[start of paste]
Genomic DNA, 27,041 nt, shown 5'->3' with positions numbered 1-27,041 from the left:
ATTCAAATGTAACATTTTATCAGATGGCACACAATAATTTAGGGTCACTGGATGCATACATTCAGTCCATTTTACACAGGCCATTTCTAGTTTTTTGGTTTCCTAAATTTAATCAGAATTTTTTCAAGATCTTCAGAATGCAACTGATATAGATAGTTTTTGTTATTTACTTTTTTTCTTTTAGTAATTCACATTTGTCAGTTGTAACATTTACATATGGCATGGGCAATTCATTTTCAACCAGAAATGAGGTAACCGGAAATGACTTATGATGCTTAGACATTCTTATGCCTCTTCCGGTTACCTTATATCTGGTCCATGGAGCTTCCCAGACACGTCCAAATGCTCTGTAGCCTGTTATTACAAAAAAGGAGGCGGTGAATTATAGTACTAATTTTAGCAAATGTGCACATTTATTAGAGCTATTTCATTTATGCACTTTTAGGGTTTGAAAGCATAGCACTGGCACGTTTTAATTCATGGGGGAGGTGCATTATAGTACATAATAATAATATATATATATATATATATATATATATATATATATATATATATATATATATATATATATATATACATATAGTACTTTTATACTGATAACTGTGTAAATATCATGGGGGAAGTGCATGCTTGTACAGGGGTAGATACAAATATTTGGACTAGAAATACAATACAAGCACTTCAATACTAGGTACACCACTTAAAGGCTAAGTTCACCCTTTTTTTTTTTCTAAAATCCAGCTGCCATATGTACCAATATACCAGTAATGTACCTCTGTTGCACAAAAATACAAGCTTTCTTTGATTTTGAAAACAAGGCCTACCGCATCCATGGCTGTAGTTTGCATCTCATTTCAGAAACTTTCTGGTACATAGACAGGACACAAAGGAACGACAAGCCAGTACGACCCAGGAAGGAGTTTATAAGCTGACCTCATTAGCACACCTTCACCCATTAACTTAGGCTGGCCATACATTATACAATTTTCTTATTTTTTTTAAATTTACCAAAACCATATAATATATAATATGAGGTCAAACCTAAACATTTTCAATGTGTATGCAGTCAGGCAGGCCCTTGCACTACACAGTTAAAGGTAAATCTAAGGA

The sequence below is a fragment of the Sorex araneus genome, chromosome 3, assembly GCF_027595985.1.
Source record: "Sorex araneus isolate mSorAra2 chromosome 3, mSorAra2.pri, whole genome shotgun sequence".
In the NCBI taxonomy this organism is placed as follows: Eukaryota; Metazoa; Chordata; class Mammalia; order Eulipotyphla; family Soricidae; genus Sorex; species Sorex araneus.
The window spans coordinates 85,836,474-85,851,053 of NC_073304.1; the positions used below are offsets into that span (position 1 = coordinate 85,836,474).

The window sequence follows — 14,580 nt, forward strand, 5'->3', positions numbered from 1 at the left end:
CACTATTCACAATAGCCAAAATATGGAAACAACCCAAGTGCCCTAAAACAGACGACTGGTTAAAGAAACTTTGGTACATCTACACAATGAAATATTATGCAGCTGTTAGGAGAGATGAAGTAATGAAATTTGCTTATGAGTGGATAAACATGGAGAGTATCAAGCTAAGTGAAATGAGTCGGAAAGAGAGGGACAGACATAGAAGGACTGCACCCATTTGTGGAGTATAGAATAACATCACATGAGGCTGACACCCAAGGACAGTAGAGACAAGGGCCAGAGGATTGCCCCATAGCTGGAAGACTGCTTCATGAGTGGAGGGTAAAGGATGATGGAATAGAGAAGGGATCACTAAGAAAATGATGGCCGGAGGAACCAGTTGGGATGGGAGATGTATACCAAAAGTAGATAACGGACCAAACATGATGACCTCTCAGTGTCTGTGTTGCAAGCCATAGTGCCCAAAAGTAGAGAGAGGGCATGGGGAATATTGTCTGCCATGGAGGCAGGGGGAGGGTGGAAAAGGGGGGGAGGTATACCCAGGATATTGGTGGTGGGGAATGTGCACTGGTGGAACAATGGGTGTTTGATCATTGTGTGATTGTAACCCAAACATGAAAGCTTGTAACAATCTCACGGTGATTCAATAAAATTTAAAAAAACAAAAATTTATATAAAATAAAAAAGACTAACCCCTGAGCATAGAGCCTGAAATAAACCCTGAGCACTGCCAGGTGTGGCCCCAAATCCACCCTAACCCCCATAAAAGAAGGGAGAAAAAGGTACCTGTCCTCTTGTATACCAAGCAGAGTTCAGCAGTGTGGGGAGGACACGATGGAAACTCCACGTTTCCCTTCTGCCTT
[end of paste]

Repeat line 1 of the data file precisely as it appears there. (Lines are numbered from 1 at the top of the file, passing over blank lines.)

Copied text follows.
Genomic DNA, 27,041 nt, shown 5'->3' with positions numbered 1-27,041 from the left: